Now these thrill seekers have a year-round playground. The deal for Powder Mountain closed in April for the reported price tag of $40 million. Summit says it's not a bad price for such a well-preserved pocket of natural beauty. Located in Eden, about an hour north of Salt Lake City, the largely untouched Powder Mountain is a skier's paradise, boasting 500 inches of snow a year in a largely rural environment.

For decades, Powder Mountain was owned by sheep farmers who barely put up ski lifts on the mountain, much less a resort. Skiers and snowboards do enjoy Powder Mountain, but it's been a well-kept backcountry secret that's not as easy to get to as other Utah attractions. You can only get to Powder Mountain by winding through two-lane roads and canyons. No fancy amenities are available. On peak days, the number of people who ski Powder Mountain don't even make up a tenth of the skiers who take to Telluride. Locals like it that way.

"They're scared of it being Aspen or Vail and getting priced out of this unique rural environment," says Mike Caldwell, mayor of Ogden, the closest city to Powder Mountain.

Summit's development plans call for 500 single family homesites, a village core of comparable scale, and boutique lodging and amenities. While that may be more than some locals would like, Caldwell says the mountain's most recent owner, a consortium called Western American Holdings, planned for much more. Bloomberg Businessweek reported that the former owners "had plans for thousands of housing units and motel rooms spilling over both sides of Powder Mountain in two counties." Caldwell says efforts by the equity group to incorporate the mountain community into a town to open up development so riled the locals that they got the Utah Legislature involved. Then the real estate market went bust.

"I think [the equity group] got tired of the fight, and I don't think the model quite hit what they were hoping to see, and so they were happy to back away and let a different group come in," Caldwell says. Calls to representatives of Western American Holdings were not returned.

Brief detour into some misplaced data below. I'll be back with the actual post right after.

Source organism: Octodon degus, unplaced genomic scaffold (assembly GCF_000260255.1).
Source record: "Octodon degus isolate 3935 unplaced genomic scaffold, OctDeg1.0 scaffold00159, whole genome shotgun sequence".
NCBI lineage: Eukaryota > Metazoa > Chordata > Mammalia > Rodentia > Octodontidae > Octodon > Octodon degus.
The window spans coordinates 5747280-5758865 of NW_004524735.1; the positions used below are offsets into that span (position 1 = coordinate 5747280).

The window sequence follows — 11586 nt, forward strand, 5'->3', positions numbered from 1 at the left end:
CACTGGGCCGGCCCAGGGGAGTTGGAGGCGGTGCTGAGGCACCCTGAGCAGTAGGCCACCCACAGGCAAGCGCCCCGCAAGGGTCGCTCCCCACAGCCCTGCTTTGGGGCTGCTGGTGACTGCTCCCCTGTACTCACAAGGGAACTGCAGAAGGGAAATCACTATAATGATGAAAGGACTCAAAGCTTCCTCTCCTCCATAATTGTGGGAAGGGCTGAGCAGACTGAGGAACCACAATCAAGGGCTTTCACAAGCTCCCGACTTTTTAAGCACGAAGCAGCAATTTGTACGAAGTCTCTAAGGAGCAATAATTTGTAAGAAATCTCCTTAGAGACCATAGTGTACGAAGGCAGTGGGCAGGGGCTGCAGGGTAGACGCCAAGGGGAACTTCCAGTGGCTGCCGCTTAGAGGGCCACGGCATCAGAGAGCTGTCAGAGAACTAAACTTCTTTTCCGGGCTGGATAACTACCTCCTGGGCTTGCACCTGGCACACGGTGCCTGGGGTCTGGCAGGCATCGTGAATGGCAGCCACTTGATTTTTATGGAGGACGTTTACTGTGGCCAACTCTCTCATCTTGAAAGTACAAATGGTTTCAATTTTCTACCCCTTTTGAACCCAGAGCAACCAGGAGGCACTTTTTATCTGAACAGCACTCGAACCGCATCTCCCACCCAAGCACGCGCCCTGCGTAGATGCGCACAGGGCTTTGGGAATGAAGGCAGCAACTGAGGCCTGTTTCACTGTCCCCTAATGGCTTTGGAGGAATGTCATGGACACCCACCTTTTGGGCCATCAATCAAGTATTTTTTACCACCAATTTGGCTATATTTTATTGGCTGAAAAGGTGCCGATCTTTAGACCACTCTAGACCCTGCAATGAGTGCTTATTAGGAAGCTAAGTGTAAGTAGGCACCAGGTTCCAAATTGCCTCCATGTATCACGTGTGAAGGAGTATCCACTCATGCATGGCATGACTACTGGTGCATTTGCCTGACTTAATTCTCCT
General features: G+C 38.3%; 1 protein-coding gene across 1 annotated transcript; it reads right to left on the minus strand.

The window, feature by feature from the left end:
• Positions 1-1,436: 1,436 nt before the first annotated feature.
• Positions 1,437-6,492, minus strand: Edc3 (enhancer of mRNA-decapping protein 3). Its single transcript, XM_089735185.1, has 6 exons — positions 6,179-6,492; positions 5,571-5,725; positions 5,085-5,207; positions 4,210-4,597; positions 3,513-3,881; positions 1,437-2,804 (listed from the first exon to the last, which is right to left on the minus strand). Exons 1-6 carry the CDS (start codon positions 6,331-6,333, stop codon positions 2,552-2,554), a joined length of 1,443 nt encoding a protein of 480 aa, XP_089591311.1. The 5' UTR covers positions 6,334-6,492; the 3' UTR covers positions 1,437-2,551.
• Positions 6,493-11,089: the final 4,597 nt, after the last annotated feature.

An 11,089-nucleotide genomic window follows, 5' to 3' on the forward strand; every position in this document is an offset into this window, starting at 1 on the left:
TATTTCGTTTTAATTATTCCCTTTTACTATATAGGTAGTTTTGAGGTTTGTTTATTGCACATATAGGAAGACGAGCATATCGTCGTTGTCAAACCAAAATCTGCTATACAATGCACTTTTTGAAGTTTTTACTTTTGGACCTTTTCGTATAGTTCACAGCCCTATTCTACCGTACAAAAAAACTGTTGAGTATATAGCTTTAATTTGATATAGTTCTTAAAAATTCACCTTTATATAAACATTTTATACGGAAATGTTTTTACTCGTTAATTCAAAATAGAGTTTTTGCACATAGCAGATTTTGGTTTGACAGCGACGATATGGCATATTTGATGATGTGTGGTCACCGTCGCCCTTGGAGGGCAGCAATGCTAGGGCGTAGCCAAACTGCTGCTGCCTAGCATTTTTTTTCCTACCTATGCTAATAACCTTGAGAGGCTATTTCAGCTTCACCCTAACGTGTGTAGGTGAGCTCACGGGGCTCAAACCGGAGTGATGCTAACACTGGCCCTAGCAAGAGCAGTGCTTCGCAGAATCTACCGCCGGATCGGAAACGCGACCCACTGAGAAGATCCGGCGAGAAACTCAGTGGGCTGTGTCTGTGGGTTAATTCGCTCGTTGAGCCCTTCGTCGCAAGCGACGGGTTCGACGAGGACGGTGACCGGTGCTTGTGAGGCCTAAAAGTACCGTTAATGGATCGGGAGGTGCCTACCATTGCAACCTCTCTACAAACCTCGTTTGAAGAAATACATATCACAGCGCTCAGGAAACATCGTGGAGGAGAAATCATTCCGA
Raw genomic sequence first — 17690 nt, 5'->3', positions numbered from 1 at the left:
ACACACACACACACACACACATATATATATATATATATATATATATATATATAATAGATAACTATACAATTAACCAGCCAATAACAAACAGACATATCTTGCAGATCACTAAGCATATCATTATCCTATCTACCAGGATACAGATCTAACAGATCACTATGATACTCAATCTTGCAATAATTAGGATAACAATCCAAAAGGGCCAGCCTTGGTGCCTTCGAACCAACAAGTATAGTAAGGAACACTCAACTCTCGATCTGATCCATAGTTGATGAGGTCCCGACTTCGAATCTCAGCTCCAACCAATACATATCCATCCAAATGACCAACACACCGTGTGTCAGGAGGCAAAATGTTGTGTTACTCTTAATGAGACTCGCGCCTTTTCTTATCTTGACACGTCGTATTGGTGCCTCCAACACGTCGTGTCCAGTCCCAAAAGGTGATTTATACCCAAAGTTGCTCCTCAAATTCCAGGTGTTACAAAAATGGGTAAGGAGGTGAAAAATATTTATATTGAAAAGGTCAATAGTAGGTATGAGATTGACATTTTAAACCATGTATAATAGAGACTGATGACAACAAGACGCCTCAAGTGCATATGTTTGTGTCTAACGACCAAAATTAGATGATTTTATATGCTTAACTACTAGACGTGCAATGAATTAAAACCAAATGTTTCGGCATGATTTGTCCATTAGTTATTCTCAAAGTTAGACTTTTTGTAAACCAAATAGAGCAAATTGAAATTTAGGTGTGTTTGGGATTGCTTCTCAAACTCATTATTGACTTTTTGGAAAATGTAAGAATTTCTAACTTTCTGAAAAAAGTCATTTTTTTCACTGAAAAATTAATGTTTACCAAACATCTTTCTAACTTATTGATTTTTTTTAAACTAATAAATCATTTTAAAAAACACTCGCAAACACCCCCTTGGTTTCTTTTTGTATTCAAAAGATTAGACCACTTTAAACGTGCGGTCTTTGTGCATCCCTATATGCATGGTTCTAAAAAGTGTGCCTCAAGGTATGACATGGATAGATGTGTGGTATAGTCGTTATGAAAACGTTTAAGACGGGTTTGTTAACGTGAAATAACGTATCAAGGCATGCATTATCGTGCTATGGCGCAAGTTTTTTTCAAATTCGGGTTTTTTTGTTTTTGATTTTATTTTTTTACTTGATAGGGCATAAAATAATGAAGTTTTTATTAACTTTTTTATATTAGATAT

Rosenthal says the Summit team loves the natural setting and aims to do sustainable, limited development to maintain the mountain's peaceful feel.

"We're certainly not traditional developers. Return on community is our No. 1 intention, followed by the return on investment [for] the people that backed this project," Rosenthal says. "We were inspired by the core concepts of the Sundance Film Festival and the Aspen Institute. You can build place around a shared ethos. We look to build the coolest little mountain town in the world."

Count plenty of cool kids among the mountain's 50 investors: PayPal co-founder Peter Thiel, Olympic-level snowboarder Danny Davis, the founders of Wired magazine and pop music hit maker Dr. Luke, responsible for songs like "Since U Been Gone" and "I Kissed A Girl," each pitched in anywhere between $500,000 and $2 million to invest in the mountain purchase. In return, they can opt to build a mountain home.

"I believe in them," says Lukasz Gottwald, who goes by Dr. Luke. "I do have other real estate in other places, but this is a unique opportunity and a unique place. I hope that when my house is done ... I can ski and snowboard straight out of it, on this beautiful mountain."

The slopes will stay open to the public to enjoy. On a clear day, you can see four states from the peak of Powder Mountain, and a limitless horizon line. Nature seems to send a message.

"I don't think anybody in our community has felt like they've achieved what they're going to in the world and now they're done. We are looking to continue to create great things in the world as we move forward," Rosenthal says.